Is fluoride treatment necessary for adults?
The simple answer is yes, but before we get into the nitty-gritty of fluoride treatments, let’s remedy a misconception first; well a potential one.
Fluoride is no miracle cure for a neglected set of teeth. If your brushing routine is as regular as Australian wins in the FIFA World Cup (sorry) you probably have other issues to address first.
Yes, fluoride hardens tooth enamel making it more resistant to acids and, consequently cavities, decay and painful sensitivity. But relying on the occasional fluoride treatment to undo months of neglect is a bit like expecting a single Zumba session to fix a month devoted to burgers and fried chicken. It’s the proverbial ‘horse and gate’ scenario, only your horse hasn’t gone anywhere and your fluoride gate is only keeping that horse firmly corralled and kicking up a nasty storm in your mouth.
Anyway, let’s move on.
What exactly is a fluoride treatment?
When you brush your teeth with a fluoride-based toothpaste (as you should), that’s a fluoride treatment of sorts; one you should do after every meal.
However, a professionally applied fluoride treatment goes one step further. Well, quite a few steps as you have to deliver your teeth to a dentist via a process called walking.
The dentist will then fill your mouth with comfortable foam trays containing fluoride foams and ask you to bite down on these for about a minute. This forces fluoride into every nook and cranny in ways brushing can’t.
The excess fluoride is then suctioned out.
Can you eat after a fluoride treatment?
Thankfully yes; you can drink liquids as well, but not for at least 30 minutes. This allows all that enamel-hardening protection to settle in and get comfortable before we force it to do its job.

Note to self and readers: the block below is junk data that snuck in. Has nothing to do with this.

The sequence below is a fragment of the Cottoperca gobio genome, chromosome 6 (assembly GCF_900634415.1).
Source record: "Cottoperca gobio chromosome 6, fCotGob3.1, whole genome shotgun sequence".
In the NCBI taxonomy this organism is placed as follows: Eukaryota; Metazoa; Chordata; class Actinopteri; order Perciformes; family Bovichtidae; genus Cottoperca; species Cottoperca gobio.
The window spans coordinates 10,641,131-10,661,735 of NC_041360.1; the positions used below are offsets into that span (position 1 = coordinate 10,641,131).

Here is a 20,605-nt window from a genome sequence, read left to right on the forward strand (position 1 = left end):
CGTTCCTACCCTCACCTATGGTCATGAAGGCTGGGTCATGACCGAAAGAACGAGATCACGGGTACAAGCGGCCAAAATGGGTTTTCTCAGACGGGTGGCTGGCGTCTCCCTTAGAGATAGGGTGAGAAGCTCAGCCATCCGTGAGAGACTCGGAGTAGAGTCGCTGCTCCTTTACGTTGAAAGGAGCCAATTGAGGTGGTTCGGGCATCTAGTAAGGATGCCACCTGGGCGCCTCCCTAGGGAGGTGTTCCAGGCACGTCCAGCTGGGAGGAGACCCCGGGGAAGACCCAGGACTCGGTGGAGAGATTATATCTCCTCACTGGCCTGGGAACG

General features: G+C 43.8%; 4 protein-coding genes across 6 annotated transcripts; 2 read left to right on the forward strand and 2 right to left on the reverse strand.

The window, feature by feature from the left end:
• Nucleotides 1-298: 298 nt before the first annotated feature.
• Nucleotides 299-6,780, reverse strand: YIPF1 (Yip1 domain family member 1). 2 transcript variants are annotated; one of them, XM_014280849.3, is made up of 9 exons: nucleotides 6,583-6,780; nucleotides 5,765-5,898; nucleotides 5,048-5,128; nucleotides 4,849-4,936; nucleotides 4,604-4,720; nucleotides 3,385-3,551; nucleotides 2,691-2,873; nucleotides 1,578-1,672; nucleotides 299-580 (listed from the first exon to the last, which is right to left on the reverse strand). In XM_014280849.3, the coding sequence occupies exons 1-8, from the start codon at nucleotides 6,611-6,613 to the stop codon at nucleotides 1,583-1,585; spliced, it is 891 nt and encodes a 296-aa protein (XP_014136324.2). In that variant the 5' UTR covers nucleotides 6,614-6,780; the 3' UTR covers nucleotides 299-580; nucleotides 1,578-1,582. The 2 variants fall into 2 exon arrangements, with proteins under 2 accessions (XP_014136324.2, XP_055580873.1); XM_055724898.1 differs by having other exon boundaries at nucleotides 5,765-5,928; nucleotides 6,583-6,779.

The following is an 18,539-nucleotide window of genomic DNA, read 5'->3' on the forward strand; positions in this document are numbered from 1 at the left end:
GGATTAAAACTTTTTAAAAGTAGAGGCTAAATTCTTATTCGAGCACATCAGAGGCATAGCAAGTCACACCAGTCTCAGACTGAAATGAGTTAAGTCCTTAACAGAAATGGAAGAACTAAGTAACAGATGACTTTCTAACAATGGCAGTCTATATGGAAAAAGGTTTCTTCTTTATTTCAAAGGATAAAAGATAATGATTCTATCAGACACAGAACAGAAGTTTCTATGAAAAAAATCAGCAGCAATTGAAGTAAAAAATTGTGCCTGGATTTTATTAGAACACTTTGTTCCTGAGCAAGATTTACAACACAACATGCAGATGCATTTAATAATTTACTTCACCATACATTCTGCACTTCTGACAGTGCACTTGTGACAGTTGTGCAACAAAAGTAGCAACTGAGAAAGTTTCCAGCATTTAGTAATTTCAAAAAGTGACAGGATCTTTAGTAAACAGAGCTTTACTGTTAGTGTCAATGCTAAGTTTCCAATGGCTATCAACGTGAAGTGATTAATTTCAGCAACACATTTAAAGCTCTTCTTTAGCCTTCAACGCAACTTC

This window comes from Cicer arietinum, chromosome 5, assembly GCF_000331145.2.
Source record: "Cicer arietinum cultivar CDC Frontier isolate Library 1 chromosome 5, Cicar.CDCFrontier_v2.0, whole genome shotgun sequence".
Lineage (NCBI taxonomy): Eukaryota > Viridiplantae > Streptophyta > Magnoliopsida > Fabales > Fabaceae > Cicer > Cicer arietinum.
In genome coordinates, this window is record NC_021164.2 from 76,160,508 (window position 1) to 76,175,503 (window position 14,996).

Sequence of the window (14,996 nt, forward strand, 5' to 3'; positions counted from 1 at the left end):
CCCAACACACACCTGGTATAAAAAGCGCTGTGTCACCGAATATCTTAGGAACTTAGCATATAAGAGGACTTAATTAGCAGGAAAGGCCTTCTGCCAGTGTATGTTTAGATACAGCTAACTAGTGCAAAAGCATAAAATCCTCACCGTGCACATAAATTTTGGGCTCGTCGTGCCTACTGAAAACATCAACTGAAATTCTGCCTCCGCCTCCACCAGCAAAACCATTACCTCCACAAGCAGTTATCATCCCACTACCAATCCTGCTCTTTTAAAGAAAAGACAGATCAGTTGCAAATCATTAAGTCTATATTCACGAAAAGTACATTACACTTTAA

Are there any side effects of fluoride?
Aside from healthier teeth better equipped to fight cavities? Unfortunately yes. But this generally doesn’t apply to proper fluoride treatments offered by dentists. It applies to overzealous applications of fluoride toothpastes on toothbrushes.
If you (or your child’s) toothbrush resembles an impossibly overladen mule, you’re using way too much toothpaste; in fact, you might be overdosing on fluoride as a result and you could end up with what’s called dental fluorosis.
Dental fluorosis leaves your teeth discoloured and pitted and leads to the very dental treatment you’ve been so fastidiously trying to avoid. So yes, do use fluoride toothpaste, but cut right back on the ‘squeeze’ – a small amount is sufficient.
So who should get fluoride treatments?
If you’re more cavity-prone than seems fair, fluoride treatments can reduce the risk. Maybe you’re suffering from sensitive teeth, receding gum lines or wearing braces – fluoride treatments can help to keep your teeth healthy. Or maybe you have expensive crowns and bridges that could use a little extra protection to make them last.
Last, but far from least, fluoride treatments can fix overly dry mouth issues resulting from radiation treatments for cancer.